Potential Impact of the MLB Competitive Balance Tax on the Nats Payroll

Having crossed the MLB Competitive Balance Tax threshold for the first time possibly in 2017, the luxury tax will start to have a major impact on the Nats’ payroll decisions in the upcoming years, that is a fact. What that impact will be is up for speculation for all of us who aren’t on the team’s board of directors. How will the tax affect the 2018 payroll? How with the Nationals plan for the impact for the future beyond 2018? And of course, how will the tax affect the teams ability to retain Bryce Harper?

(AP Photo/Manuel Balce Ceneta)

Competitive Balance Tax Rules

The tax runs from minimal at first to extremely expensive in both fees and draft picks. For the Nats last year it was only a 20% penalty on the team player expenses exceeding $195 million, reportedly a fairly small amount. However, if the Nats continue to exceed the limit the percent will rise to 30% in 2018 and then to 50% in 2019. Dropping back under the threshold for one season is sufficient to reset the fees back to the 20% level for the next season. For teams exceeding the threshold by $20 million there is an additional 12.5% fee on the overage, and then up to 45% for the excess amount over $40 million, a whopping 85%.

Here are the limits for the current CBA:

  • 2017: $195 million
  • 2018: $197 million
  • 2019: $206 million
  • 2020: $208 million
  • 2021: $210 million

Those limits include player payroll as calculated at the “average annual value”, meaning that all of the Nats’ deferred contracts are counted towards the cap within the actual term of service rather than the extended years when payments are made. They also include “player benefits”, estimated by Cots Contracts to be $13.5 million per team for 2018, but not publicly known, making it impossible to know just how far over the Nats were last season. As it stands, Cots estimates that the Nats will be $3.7 million under the cap for 2018, which factors in raises for players in their arb and pre-arb years. Interesting thing about the MLB defined player benefits is that it includes medical expenses, so once over the cap the Nats had to pay a 20% premium for every MRI.

For a first time offender the cash penalty is negligible impact, the much bigger issue is the potential loss of draft picks. If the Nats sign a player who has been made a qualifying offer they will lose their 2nd and 5th round draft picks, signing a second such player would cost them their 3rd and 6th round picks, pretty hefty penalties. In addition, if the Nats make a qualifying offer and have the player sign elsewhere, they will only receive a 4th round compensation pick instead of a 2nd rounder.

All of that sounds really bad for the Nats having hit the threshold, but there is a bright side. Overall MLB salaries are rising at a much faster annual rate than the threshold, so there is a rapidly increasing number of teams in the same position. Also, the draft pick penalties cut both ways, meaning that other teams will be equally reluctant to take on big salaries.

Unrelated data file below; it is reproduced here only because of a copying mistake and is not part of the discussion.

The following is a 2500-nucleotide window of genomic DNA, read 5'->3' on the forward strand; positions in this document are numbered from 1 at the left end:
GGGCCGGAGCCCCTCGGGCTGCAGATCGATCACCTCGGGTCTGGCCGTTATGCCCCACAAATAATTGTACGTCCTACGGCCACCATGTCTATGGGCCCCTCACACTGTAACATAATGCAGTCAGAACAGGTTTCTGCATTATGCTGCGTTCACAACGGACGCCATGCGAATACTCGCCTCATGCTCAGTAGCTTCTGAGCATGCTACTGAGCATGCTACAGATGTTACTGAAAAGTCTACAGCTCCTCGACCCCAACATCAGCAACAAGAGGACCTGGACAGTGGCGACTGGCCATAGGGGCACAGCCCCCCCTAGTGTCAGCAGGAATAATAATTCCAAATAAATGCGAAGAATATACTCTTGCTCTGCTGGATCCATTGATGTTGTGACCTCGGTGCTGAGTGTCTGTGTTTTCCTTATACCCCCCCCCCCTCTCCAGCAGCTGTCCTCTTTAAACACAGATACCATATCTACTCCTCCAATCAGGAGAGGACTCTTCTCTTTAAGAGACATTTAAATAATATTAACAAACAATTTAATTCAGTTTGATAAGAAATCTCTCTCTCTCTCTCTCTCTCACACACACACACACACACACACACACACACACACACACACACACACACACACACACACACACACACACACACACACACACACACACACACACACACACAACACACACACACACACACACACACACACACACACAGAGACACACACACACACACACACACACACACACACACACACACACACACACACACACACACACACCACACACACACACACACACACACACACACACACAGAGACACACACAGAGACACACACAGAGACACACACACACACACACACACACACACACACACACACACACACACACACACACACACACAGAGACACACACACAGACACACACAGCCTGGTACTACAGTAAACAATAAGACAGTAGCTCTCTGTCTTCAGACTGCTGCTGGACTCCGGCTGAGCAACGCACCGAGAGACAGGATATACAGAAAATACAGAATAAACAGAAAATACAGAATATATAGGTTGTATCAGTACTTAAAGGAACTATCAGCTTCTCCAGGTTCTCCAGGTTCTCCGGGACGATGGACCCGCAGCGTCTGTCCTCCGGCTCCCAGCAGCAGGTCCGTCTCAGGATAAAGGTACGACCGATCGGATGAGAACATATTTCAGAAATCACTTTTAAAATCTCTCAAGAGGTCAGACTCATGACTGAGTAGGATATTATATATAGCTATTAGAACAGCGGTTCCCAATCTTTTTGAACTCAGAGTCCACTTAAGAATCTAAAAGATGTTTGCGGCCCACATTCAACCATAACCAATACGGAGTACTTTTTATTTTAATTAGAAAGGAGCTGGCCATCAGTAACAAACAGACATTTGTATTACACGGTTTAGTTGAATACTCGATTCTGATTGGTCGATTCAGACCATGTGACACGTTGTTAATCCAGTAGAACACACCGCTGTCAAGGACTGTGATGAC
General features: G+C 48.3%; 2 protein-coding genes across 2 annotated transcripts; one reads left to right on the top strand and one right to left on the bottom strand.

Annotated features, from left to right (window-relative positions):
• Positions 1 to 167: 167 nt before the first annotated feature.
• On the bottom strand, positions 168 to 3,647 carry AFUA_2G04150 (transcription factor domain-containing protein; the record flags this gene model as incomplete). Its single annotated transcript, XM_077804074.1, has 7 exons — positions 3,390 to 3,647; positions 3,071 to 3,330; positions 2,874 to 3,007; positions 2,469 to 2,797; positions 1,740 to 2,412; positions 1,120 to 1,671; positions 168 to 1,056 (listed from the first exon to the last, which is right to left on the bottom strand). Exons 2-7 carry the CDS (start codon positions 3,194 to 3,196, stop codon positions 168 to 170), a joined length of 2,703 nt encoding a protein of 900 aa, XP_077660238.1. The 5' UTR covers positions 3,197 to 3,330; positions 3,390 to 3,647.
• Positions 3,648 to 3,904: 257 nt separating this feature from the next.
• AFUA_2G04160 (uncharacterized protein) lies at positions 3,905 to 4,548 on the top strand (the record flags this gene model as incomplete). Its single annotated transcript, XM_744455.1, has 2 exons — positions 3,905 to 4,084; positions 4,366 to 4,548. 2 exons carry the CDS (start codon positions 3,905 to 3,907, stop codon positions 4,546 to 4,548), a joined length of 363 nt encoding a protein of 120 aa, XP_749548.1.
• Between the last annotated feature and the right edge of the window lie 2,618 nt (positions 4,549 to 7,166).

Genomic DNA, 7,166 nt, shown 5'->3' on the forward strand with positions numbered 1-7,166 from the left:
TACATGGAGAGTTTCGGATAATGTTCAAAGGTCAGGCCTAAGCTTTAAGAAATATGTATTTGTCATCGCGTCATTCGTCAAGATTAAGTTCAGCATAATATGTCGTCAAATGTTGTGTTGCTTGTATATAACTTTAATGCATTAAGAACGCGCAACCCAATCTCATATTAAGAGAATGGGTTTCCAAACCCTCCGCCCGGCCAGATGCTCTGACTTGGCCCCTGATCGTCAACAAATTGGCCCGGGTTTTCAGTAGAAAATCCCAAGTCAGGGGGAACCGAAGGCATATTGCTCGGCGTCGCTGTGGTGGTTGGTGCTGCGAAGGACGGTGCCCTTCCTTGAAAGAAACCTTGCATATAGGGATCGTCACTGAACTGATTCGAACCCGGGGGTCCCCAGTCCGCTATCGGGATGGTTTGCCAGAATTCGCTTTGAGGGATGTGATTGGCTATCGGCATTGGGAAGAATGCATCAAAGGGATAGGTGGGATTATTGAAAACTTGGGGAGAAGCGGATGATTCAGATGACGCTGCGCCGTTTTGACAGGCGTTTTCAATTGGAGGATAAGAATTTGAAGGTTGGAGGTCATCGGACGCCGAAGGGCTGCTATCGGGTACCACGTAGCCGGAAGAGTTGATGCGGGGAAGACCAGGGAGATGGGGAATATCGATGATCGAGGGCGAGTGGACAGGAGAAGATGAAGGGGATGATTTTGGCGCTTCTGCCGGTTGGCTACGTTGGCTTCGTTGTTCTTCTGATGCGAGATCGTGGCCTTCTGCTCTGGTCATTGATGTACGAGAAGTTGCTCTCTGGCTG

Here is some additional info from Steve Mears,  Chelsea Janes, SI, Jamal Collier, Craig Edwards from Fangraphs, and Tigers blogger Patrick O’Kennedy.

From Janes’ article, here is Rizzo’s thoughts on the tax in reference to 2017:

We haven’t mentioned it as a factor, it has not been a deterrent.

Potential Competitive Balance Tax Impact on the Nats

Bryce Harper’s pending free agency is the 400 pound gorilla that will determine how the Nats approach 2018, almost certainly forcing the team to stay below the cap. Assuming the team doesn’t sign him long-term, they probably don’t want to lose the 2nd round compensation pick. On the other hand, if they do sign him to a mega contract starting in 2019, they’ll want to have the tax rate drop back to 20% and 30% for the first two years as the threshold gradually rises.

So for the upcoming season Rizzo will need to fill out his bench and bullpen on the cheap, under $3.7 million total, unless of course he makes a trade to dump salary (Zimmerman).

Long term, if the Nats exceed the cap, it will factor into every signing, particularly if they hit the 50% mark. Imagine a $400 million contract for Harper, it would put the Nats over the threshold for years, probably by $20 million. So instead of $400 million the Lerners would be paying out up to $500 million. As much as I curse DC speed camera fines, I wouldn’t blame the team for passing on a $100 million fee.

With an increasing number of teams hitting the threshold and treating it like a cap, over the next few years there will be a more pronounced difference between the big spending teams and the rest of the league. Teams that don’t want the double whammy of tens of millions in fees plus lost draft picks will become much tighter with their free agent money. Young players, in their prime years, and under 6-7 seasons of team control will become even more highly valued. Veteran players hitting free agency will likely have to tighten their belts and wait until the next CBA.

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